Stewart Stogel is a veteran print/broadcast journalist whose work has appeared in Time, Newsweek, the Miami Herald, Washington Times, ABC News and NBC News. Major stories broken include the death of legendary Alabama football coach Paul "Bear" Bryant, the beginning of the U.S. invasion of Iraq (Operation Desert Storm, 1991), and the failure of the U.S./UK military to find WMD in Iraq (March 2003).More ↓Less ↑
NEW YORK – Veteran diplomat and former United Nations Ambassador John Bolton says Hillary Clinton soon will be out at the State Department and Sen. John Kerry, D-Mass., will succeed her as secretary of state.
According to the CBS report, he said, “That’s something that I’m in the process now of trying to determine. I have to think about, can I contribute in a second term?”
Bolton said the issue was different for Kerry and the State Department.
“He’s bored (in the Senate),” explained Bolton.
Kerry currently is chairman of the Senate Foreign Relations Committee and is believed to be on an Obama short list for the State Department slot. But there is competition.
Current U.S.-U.N. Ambassador Susan Rice also covets the position.
“She is being groomed for the position,” said U.S. Rep. Peter King, R-N.Y., chairman of the House Committee on Homeland Security.
One problem for Rice is Libya.
Rice’s continued misstatements and her lack of a credible explanation on what happened to spark the terror attack that killed Ambassador Chris Stevens and others in Libya has led King to conclude that she has failed to be truthful. He wants her resignation.
“If her nomination comes to the Hill, you can be sure it will have some tough opposition,” said King.
Rice is likely to become the next national security adviser, said Bolton.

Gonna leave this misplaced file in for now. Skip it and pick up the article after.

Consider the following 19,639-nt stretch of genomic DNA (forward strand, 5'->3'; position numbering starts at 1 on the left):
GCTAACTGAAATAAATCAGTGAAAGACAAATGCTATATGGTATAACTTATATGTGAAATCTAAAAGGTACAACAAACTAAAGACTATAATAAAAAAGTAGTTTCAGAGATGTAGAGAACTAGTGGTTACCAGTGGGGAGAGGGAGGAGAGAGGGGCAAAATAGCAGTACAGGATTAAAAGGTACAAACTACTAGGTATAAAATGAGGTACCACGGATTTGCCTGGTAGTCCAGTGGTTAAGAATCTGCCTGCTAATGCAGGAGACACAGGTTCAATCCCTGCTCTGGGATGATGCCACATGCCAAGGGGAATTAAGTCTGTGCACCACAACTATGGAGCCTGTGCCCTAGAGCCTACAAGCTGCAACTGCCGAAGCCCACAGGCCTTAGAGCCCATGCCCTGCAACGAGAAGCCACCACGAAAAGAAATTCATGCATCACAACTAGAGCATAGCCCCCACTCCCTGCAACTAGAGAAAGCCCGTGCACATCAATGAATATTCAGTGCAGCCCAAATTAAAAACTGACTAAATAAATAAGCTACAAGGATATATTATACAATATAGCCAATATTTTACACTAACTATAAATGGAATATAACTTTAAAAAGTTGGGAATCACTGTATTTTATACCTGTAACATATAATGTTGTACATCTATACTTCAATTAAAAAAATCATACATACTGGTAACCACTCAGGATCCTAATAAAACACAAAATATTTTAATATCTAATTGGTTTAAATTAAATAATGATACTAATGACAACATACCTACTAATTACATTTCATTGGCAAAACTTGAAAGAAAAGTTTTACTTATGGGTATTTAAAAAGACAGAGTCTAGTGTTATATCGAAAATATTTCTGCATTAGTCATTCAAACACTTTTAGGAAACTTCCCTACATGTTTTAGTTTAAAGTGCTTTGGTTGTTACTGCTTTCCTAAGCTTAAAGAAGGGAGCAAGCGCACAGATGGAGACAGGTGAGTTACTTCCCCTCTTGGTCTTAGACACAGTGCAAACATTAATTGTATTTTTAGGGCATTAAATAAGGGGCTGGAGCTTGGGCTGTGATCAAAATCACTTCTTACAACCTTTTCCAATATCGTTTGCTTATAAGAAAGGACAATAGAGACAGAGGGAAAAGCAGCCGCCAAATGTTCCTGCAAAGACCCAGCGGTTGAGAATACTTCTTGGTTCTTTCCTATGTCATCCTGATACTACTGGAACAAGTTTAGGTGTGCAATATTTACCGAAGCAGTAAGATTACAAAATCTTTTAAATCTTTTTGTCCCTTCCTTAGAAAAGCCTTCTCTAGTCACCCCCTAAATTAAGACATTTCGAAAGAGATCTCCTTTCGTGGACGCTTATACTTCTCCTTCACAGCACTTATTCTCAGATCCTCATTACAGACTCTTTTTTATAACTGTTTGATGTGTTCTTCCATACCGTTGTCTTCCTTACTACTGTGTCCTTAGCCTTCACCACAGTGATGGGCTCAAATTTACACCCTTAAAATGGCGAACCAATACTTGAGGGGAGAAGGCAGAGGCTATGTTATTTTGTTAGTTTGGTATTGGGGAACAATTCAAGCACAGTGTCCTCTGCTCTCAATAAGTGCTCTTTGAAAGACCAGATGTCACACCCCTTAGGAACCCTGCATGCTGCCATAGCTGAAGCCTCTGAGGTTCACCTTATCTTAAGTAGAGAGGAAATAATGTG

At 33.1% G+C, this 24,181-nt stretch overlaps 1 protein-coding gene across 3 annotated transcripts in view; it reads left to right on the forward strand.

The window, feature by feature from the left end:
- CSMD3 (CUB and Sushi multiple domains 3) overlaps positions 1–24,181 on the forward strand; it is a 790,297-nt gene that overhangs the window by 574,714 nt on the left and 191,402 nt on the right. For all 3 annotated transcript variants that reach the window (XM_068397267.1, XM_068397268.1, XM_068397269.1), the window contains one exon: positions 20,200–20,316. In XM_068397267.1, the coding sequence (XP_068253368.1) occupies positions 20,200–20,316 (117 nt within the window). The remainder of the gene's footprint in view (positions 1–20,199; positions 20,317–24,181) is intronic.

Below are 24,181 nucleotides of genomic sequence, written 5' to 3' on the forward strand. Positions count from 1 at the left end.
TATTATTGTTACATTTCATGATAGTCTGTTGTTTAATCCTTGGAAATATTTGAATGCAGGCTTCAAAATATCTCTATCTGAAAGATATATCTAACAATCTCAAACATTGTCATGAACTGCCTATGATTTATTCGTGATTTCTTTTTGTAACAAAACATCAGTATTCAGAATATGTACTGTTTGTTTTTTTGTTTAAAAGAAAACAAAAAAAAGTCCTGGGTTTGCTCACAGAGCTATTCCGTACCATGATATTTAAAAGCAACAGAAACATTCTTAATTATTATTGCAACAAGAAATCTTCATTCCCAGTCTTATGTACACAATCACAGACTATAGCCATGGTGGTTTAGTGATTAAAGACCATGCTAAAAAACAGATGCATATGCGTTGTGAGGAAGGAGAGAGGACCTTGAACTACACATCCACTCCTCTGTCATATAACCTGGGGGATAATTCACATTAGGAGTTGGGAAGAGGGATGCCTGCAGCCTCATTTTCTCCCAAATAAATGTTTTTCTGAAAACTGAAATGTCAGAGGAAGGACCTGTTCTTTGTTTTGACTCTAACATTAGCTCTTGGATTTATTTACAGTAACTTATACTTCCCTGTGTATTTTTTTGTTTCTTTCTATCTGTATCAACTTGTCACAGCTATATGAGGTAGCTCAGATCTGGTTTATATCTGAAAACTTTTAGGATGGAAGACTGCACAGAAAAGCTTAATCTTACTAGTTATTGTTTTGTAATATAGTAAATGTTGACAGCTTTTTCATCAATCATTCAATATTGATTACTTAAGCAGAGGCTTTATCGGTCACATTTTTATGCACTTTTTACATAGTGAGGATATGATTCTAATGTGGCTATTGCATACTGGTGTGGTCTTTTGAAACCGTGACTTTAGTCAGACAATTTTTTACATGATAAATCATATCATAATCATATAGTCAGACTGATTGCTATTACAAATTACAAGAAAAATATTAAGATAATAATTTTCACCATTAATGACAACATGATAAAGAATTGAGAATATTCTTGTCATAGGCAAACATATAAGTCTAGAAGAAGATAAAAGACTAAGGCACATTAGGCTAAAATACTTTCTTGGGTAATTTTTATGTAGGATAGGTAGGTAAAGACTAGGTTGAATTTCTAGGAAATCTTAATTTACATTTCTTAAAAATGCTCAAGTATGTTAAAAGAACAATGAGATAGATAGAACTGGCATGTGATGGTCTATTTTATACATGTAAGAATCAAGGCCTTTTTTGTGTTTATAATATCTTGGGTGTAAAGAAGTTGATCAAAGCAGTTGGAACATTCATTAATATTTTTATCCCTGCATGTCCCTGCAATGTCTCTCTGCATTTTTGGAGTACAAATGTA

Rice would succeed Tom Donilon, who is suspected of being the source for the administration’s original, and incorrect, story that the Sept. 11 attack on the U.S. consulate in Benghazi was carried out by fanatic Islamic radicals protesting a YouTube video.
Such a decision on Rice would not need Senate confirmation and the risk of embarrassing confirmation hearings.
Replacing Rice at the United Nations would likely be Wendy Sherman, said Bolton.
Sherman currently is under-secretary of state for political affairs and is a veteran diplomatic trouble shooter dating back to the Clinton administration.
Another factor that could influence a Kerry nomination is the political situation in the Senate and in Massachusetts.
With Republicans eyeing a Senate majority in 2014, Majority Leader Harry Reid may not want to lose Kerry.
A vacant Kerry seat would obligate Mass. Gov. Deval Patrick to appoint a temporary custodian who would need to run in a special election by June 2013.
That could give a new lease on life to Sen. Scott Brown, the Republican incumbent who narrowly lost to Elizabeth Warren this week.
Brown has already indicated he would run to fill a vacated Kerry seat.
Bolton said Obama does have some time to make a decision, explaining that the president would likely not make a move until early next year.
“Hillary will not leave until Tom Pickering completes his investigation on Libya.”
Pickering, a retired U.S. diplomat, was appointed by Clinton to investigate the security breakdowns in Benghazi that resulted in the deaths of the four Americans.
It is not clear just when Pickering will complete his investigation.
If Kerry gets the nod, Bolton foresees an easy Senate confirmation. As for Clinton, it’s unlikely she ever has given up on the idea of being president, a desire that put her in the position of fighting Obama in 2008.